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Functional clonal deletion of class I-specific cytotoxic T lymphocytes by veto cells that express antigen.

Authors
  • Rammensee, H G
  • Fink, P J
  • Bevan, M J
Type
Published Article
Journal
Journal of immunology (Baltimore, Md. : 1950)
Publication Date
Nov 01, 1984
Volume
133
Issue
5
Pages
2390–2396
Identifiers
PMID: 6207228
Source
Medline
License
Unknown

Abstract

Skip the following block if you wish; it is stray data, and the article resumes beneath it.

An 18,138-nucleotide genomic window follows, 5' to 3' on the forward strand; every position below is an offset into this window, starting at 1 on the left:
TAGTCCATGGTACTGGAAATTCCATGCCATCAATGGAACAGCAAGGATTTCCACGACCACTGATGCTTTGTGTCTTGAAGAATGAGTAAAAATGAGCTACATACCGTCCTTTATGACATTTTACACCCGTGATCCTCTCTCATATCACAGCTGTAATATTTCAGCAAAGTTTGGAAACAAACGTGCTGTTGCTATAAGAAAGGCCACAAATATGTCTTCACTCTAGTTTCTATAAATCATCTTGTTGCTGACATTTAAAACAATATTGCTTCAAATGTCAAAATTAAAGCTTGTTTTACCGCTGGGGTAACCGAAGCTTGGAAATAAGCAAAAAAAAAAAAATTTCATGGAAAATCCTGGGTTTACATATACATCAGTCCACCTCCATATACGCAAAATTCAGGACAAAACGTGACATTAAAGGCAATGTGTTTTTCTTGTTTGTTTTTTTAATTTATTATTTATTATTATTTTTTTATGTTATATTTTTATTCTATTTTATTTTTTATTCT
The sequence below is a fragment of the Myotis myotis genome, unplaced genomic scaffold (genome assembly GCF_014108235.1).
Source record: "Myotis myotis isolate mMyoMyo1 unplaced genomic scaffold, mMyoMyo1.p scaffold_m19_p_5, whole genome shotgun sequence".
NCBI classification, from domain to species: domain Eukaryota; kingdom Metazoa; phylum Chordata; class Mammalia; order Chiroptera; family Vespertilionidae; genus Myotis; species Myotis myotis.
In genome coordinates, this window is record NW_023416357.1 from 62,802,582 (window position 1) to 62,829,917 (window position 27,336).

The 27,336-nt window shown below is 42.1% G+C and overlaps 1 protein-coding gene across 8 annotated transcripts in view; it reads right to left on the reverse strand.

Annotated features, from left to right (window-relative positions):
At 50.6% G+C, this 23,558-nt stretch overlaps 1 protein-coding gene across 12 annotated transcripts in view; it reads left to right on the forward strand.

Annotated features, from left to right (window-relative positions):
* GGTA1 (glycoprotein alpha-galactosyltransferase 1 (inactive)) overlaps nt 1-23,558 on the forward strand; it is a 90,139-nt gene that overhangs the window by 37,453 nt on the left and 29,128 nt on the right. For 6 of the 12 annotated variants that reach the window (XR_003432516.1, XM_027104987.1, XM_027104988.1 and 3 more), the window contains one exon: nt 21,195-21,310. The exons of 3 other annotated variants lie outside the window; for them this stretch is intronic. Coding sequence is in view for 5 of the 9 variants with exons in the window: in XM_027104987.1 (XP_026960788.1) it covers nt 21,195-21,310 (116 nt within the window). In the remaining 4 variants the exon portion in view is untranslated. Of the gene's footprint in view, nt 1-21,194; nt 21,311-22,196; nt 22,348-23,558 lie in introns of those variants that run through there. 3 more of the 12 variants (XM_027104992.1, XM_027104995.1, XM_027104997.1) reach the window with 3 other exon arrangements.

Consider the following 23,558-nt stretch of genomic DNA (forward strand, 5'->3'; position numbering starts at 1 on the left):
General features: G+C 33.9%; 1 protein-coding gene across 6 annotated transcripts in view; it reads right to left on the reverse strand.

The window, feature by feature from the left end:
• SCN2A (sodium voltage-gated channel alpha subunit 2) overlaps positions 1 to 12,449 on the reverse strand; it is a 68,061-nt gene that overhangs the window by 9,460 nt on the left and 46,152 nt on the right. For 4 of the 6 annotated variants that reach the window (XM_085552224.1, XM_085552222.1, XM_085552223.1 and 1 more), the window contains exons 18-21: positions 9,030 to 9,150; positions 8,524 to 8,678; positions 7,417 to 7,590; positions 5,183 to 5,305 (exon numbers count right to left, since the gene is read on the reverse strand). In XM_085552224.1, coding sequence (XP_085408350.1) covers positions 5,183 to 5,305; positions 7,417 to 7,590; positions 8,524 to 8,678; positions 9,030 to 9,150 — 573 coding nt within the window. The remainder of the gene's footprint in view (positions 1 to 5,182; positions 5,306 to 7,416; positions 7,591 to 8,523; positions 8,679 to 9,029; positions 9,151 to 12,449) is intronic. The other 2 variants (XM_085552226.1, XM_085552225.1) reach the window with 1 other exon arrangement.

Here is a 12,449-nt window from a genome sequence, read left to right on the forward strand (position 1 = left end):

Intravenous injection of class I incompatible spleen cells into mice results in a drastic reduction of the recipient's cytotoxic T lymphocyte (CTL) response against the injected, but not against third party, class I antigens when measured in bulk cultures initiated 5 to 6 days after the injection. This specific suppressive effect is partly due to T cells but can also be seen when high numbers of anti-Thy-1 and complement-treated spleen cells of nude mice are injected. Such cells suppressing CTL responses against self histocompatibility antigens are called "veto cells." The precursor frequency of CTL specific for the injected class I antigen is found to be reduced greater than 200-fold at days 5 to 6 after the injection, whereas the frequencies of CTL specific for third party class I antigens are not significantly changed. These results indicate that there is a functional clonal deletion of the CTL recognizing class I incompatible veto cells in vivo. The role of such a veto phenomenon in the induction and maintenance of self tolerance and allograft tolerance is discussed.

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